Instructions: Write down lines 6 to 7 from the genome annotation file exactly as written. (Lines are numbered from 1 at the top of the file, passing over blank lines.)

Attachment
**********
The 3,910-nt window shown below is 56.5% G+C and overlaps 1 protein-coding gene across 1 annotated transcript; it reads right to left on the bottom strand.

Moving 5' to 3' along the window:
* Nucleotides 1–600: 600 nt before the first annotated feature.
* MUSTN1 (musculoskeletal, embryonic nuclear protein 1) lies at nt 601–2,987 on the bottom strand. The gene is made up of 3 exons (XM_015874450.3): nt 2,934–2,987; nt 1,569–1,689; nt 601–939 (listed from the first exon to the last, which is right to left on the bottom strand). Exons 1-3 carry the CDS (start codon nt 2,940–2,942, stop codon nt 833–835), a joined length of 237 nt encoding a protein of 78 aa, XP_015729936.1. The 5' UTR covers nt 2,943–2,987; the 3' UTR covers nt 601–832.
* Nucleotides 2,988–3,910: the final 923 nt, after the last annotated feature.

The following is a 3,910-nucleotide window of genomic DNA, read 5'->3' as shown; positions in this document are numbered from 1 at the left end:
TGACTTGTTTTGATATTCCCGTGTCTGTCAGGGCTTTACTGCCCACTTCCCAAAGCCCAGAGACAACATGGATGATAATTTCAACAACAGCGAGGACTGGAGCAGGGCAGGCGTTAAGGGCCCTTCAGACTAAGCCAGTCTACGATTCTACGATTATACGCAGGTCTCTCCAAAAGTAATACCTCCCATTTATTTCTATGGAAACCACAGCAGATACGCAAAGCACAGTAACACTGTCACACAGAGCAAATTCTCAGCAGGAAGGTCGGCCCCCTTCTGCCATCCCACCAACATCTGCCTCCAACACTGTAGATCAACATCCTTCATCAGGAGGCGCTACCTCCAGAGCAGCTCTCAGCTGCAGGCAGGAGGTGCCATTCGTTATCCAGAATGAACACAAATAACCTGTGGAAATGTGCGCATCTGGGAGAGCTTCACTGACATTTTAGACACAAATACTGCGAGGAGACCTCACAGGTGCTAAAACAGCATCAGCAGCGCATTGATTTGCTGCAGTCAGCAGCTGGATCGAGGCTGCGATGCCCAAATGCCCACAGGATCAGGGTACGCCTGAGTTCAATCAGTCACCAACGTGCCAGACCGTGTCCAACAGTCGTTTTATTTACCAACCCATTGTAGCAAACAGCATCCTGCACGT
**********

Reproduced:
The following is a 3,910-nucleotide window of genomic DNA, read 5'->3' as shown; positions in this document are numbered from 1 at the left end:
TGACTTGTTTTGATATTCCCGTGTCTGTCAGGGCTTTACTGCCCACTTCCCAAAGCCCAGAGACAACATGGATGATAATTTCAACAACAGCGAGGACTGGAGCAGGGCAGGCGTTAAGGGCCCTTCAGACTAAGCCAGTCTACGATTCTACGATTATACGCAGGTCTCTCCAAAAGTAATACCTCCCATTTATTTCTATGGAAACCACAGCAGATACGCAAAGCACAGTAACACTGTCACACAGAGCAAATTCTCAGCAGGAAGGTCGGCCCCCTTCTGCCATCCCACCAACATCTGCCTCCAACACTGTAGATCAACATCCTTCATCAGGAGGCGCTACCTCCAGAGCAGCTCTCAGCTGCAGGCAGGAGGTGCCATTCGTTATCCAGAATGAACACAAATAACCTGTGGAAATGTGCGCATCTGGGAGAGCTTCACTGACATTTTAGACACAAATACTGCGAGGAGACCTCACAGGTGCTAAAACAGCATCAGCAGCGCATTGATTTGCTGCAGTCAGCAGCTGGATCGAGGCTGCGATGCCCAAATGCCCACAGGATCAGGGTACGCCTGAGTTCAATCAGTCACCAACGTGCCAGACCGTGTCCAACAGTCGTTTTATTTACCAACCCATTGTAGCAAACAGCATCCTGCACGT